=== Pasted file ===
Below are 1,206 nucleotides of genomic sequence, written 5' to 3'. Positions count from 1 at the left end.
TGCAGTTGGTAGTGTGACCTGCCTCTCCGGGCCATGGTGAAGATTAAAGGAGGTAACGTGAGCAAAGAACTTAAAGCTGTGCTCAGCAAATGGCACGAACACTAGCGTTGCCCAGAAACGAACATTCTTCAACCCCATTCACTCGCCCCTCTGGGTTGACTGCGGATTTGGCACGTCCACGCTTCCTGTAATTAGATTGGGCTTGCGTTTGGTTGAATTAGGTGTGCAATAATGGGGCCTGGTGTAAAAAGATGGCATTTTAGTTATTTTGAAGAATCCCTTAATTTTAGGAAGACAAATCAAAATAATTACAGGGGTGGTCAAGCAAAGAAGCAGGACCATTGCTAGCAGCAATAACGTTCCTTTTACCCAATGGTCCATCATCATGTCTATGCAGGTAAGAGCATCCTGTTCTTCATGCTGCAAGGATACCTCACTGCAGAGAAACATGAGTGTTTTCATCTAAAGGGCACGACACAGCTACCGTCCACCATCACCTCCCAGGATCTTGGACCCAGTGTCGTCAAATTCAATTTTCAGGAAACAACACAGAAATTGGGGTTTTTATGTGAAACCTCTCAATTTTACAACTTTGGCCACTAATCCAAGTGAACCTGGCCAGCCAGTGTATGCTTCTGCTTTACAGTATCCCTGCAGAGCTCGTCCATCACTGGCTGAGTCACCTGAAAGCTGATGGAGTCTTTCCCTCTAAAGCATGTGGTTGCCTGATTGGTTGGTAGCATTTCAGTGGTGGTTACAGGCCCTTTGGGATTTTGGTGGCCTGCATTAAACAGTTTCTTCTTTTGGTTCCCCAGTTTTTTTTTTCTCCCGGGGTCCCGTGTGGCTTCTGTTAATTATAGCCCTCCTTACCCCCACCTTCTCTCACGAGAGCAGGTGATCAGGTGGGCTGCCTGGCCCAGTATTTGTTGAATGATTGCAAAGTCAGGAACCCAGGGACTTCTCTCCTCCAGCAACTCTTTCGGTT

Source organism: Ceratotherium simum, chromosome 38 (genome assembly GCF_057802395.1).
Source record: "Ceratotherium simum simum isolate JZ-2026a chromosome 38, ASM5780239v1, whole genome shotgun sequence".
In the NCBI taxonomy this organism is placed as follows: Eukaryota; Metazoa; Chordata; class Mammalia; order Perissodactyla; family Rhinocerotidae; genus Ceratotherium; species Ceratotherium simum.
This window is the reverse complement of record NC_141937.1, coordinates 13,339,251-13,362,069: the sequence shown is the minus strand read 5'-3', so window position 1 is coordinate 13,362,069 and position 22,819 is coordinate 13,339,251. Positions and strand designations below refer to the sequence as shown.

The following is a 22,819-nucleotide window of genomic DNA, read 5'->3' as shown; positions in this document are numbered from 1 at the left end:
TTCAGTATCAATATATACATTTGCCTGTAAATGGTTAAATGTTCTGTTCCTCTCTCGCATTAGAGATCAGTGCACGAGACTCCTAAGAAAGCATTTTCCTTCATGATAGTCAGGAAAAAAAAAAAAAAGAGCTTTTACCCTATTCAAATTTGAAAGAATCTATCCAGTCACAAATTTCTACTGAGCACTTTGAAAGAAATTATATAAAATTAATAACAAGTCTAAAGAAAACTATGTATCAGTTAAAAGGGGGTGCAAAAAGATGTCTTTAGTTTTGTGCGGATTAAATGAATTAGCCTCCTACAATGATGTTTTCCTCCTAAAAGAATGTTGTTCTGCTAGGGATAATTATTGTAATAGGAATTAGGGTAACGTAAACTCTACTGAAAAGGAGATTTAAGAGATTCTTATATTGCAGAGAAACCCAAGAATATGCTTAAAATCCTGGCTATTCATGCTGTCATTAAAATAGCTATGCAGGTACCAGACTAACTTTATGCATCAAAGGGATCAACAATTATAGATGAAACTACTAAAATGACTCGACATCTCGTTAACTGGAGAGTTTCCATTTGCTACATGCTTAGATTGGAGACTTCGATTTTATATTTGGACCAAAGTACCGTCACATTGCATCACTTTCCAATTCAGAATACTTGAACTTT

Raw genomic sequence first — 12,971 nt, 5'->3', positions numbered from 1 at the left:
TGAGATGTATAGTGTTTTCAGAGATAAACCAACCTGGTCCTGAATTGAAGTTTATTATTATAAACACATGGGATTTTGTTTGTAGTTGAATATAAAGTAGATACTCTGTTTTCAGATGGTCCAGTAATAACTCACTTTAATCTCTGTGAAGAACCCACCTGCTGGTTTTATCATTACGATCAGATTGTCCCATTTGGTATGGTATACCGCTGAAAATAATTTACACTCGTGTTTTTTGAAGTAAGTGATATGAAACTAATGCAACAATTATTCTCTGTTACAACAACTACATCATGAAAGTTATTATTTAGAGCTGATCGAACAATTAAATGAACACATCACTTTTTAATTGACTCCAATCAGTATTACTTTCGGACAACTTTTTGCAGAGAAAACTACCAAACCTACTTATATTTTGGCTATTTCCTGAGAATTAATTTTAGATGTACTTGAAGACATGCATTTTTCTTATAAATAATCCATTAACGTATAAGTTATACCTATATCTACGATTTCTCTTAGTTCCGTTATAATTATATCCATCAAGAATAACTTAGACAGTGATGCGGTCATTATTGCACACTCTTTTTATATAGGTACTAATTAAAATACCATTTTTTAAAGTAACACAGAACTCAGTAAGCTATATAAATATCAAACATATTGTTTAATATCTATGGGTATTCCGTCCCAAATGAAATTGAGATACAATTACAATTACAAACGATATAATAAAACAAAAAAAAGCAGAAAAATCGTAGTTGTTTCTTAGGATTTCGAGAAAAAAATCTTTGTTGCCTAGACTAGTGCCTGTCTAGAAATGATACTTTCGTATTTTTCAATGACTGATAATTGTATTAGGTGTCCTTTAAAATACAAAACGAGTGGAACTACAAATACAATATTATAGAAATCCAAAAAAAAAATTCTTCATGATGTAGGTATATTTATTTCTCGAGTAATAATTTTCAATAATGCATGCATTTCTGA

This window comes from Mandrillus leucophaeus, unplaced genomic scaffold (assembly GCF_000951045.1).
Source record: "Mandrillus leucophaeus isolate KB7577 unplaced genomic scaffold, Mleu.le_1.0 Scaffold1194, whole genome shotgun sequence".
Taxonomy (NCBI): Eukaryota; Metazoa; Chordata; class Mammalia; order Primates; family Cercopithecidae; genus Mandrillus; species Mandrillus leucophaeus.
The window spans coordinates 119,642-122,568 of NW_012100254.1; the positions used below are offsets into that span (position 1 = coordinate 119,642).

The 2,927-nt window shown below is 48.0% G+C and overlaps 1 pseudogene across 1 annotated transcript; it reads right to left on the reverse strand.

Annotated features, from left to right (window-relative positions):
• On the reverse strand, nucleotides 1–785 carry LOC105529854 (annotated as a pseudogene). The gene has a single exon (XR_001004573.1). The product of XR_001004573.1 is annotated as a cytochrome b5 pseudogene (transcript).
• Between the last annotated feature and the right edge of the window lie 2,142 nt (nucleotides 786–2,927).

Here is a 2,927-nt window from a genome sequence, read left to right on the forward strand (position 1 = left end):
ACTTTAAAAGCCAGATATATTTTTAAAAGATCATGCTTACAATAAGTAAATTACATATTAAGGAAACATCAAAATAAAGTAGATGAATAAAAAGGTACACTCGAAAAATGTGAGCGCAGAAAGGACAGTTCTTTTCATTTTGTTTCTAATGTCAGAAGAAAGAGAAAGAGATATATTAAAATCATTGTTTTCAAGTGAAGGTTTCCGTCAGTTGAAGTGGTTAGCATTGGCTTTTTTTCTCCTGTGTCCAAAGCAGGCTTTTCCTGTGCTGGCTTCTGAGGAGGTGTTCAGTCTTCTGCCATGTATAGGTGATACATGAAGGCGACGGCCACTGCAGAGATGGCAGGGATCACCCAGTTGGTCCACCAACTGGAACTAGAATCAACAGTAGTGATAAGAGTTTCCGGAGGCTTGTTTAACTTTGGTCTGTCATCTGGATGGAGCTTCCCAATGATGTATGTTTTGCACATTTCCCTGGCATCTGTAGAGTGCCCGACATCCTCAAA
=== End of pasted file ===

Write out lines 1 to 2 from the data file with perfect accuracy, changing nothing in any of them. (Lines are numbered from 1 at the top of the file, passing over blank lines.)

Below are 1,206 nucleotides of genomic sequence, written 5' to 3'. Positions count from 1 at the left end.
TGCAGTTGGTAGTGTGACCTGCCTCTCCGGGCCATGGTGAAGATTAAAGGAGGTAACGTGAGCAAAGAACTTAAAGCTGTGCTCAGCAAATGGCACGAACACTAGCGTTGCCCAGAAACGAACATTCTTCAACCCCATTCACTCGCCCCTCTGGGTTGACTGCGGATTTGGCACGTCCACGCTTCCTGTAATTAGATTGGGCTTGCGTTTGGTTGAATTAGGTGTGCAATAATGGGGCCTGGTGTAAAAAGATGGCATTTTAGTTATTTTGAAGAATCCCTTAATTTTAGGAAGACAAATCAAAATAATTACAGGGGTGGTCAAGCAAAGAAGCAGGACCATTGCTAGCAGCAATAACGTTCCTTTTACCCAATGGTCCATCATCATGTCTATGCAGGTAAGAGCATCCTGTTCTTCATGCTGCAAGGATACCTCACTGCAGAGAAACATGAGTGTTTTCATCTAAAGGGCACGACACAGCTACCGTCCACCATCACCTCCCAGGATCTTGGACCCAGTGTCGTCAAATTCAATTTTCAGGAAACAACACAGAAATTGGGGTTTTTATGTGAAACCTCTCAATTTTACAACTTTGGCCACTAATCCAAGTGAACCTGGCCAGCCAGTGTATGCTTCTGCTTTACAGTATCCCTGCAGAGCTCGTCCATCACTGGCTGAGTCACCTGAAAGCTGATGGAGTCTTTCCCTCTAAAGCATGTGGTTGCCTGATTGGTTGGTAGCATTTCAGTGGTGGTTACAGGCCCTTTGGGATTTTGGTGGCCTGCATTAAACAGTTTCTTCTTTTGGTTCCCCAGTTTTTTTTTTCTCCCGGGGTCCCGTGTGGCTTCTGTTAATTATAGCCCTCCTTACCCCCACCTTCTCTCACGAGAGCAGGTGATCAGGTGGGCTGCCTGGCCCAGTATTTGTTGAATGATTGCAAAGTCAGGAACCCAGGGACTTCTCTCCTCCAGCAACTCTTTCGGTT